Casting Stones

Psalm 119:31 is a challenging verse, “I cling to Your testimonies; O LORD, do not put me to shame!”

The entirety of Psalm 119 is a love song to God’s Word. It’s David’s Magnum Opus, a masterpiece in which every brush stroke paints a picture of David’s desire to obey. 

But even the “man after God’s own heart” fell short. This is where verse 31 really hits home. 

Following David’s great sin of stealing a man’s wife and then having the man himself murdered, David repented and, as verse 29 reveals, asked God to remove the false way from him. He cast himself on the mercy of God and was restored and revived. Though his sin was removed, the ramifications for that sin was still present.

The same can be true for us. Just because we choose God’s ways doesn’t mean there won’t be consequences from the past. We must be willing to humbly endure those consequences and continue trusting in God’s way. 

What did this look like for David? In 2 Samuel 12, we read the story of Nathan confronting David about his sin. A part of this confrontation included Nathan, the prophet,  describing some future consequences that would result from David’s sin.

Thus says the LORD, ‘Behold, I will raise up evil against you from your own household; I will even take your wives before your eyes and give them to your companion, and he will lie with your wives in broad daylight.
‘Indeed you did it secretly, but I will do this thing before all Israel, and under the sun.’”

Now, if we fast forward to chapter 16, we see that this pronouncement did indeed happen. 

Then Absalom said to Ahithophel, “Give your advice. What shall we do?”
Ahithophel said to Absalom, “Go in to your father’s concubines, whom he has left to keep the house; then all Israel will hear that you have made yourself odious to your father. The hands of all who are with you will also be strengthened.”
So they pitched a tent for Absalom on the roof, and Absalom went in to his father’s concubines in the sight of all Israel.

David’s sin had serious repercussions. And it happened just as the prophet Nathan had predicted. But how did David handle it? Looking at a snapshot moment between these two stories, we see the humble response of a man after God’s own heart.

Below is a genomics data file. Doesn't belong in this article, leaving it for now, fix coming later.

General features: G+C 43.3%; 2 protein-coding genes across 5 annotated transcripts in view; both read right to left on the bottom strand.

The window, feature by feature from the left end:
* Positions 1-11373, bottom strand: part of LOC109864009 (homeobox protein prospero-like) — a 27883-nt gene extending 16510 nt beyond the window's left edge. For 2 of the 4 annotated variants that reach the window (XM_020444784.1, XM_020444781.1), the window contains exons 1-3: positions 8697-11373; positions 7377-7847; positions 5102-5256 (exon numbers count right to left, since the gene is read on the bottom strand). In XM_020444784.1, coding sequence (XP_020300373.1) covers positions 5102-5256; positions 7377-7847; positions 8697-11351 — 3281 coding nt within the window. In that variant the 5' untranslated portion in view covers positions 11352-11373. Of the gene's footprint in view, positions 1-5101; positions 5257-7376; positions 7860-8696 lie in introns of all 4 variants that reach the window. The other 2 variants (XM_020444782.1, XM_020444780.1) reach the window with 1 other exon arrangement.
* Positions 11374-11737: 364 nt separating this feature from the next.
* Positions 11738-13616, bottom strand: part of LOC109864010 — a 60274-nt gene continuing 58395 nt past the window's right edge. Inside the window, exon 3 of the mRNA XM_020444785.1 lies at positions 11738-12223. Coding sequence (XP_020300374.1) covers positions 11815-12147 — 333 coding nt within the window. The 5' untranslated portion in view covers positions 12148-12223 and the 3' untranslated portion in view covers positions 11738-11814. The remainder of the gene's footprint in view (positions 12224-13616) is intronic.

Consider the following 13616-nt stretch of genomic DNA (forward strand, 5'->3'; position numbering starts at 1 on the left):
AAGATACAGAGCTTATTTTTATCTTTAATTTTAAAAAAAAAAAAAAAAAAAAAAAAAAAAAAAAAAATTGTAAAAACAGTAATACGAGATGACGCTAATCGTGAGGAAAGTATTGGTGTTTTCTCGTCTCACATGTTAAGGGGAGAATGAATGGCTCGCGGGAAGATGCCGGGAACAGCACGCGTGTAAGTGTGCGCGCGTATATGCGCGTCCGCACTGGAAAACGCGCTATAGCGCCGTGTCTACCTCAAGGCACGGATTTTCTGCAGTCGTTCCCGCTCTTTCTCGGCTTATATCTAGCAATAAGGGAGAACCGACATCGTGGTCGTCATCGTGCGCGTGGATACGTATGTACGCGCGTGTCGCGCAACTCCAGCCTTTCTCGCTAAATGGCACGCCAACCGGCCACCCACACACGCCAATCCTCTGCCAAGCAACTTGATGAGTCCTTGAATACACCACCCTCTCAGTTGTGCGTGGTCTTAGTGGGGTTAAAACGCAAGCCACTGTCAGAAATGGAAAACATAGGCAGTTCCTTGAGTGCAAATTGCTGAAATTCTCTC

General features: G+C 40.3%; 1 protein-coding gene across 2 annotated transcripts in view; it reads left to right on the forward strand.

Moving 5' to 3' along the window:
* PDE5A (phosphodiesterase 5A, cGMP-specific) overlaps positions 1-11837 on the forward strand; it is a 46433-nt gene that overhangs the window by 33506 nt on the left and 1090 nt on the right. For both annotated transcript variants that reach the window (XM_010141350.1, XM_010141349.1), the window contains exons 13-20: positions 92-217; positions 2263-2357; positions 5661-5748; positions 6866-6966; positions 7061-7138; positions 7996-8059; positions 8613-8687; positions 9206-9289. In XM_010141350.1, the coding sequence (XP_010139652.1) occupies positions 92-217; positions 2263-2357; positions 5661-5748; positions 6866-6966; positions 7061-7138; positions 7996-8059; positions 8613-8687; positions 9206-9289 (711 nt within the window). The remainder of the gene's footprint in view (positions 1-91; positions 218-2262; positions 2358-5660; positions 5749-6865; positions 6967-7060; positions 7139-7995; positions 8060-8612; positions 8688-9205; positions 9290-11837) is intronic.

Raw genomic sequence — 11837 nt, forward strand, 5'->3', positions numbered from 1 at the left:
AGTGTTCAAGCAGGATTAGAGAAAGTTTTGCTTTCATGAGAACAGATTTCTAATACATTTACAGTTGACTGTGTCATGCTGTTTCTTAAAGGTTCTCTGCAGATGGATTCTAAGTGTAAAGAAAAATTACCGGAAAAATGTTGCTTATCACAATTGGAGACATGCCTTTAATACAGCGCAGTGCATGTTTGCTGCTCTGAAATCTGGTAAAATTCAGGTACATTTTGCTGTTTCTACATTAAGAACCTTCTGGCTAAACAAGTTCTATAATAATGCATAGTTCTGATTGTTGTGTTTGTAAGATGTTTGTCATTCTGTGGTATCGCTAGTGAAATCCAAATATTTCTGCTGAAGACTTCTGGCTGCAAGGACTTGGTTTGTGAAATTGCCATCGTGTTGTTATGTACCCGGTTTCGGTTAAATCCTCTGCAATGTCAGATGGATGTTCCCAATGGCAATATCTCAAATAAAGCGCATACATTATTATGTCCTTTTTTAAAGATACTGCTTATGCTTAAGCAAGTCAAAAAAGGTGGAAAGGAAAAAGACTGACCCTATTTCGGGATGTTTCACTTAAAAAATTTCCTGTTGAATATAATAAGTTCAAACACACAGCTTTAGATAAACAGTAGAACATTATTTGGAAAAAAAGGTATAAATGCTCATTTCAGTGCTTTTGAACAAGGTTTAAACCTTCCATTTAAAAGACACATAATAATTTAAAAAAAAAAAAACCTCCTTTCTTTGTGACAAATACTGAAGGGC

As Absolom marched on Jerusalem, David and his royal court fled. And as David approached the city of Bahurim, a man named Shimei from Saul’s household came out to meet him. Why is this significant? Because it was Saul who David had replaced as king. And now, with David running and his throne in jeopardy, Shimei was ready to capitalize on the moment. 

When King David came to Bahurim, behold, there came out from there a man of the family of the house of Saul whose name was Shimei, the son of Gera; he came out cursing continually as he came.
He threw stones at David and at all the servants of King David; and all the people and all the mighty men were at his right hand and at his left.
Thus Shimei said when he cursed, “Get out, get out, you man of bloodshed, and worthless fellow!
“The LORD has returned upon you all the bloodshed of the house of Saul, in whose place you have reigned; and the LORD has given the kingdom into the hand of your son Absalom. And behold, you are taken in your own evil, for you are a man of bloodshed!”

David was King. He was forgiven by God himself. But David didn’t stand on this status in the face of Shimei’s hate-filled rebuke and abuse. Instead, he submitted to the situation with humility. 

“Let him alone and let him curse, for the LORD has told him.”
“Perhaps the LORD will look on my affliction and return good to me instead of his cursing this day.”

None of us have lived a spotless life. Because of this, the consequences of our sins will inevitably rise to harass us. What should our response be when times of shame come?

We should be a people after God’s heart, and like David, look for the good in the situation instead of languishing in self-pity or stewing in anger. We should cling to God’s testimonies and rely on the only one capable of forever removing our shame.

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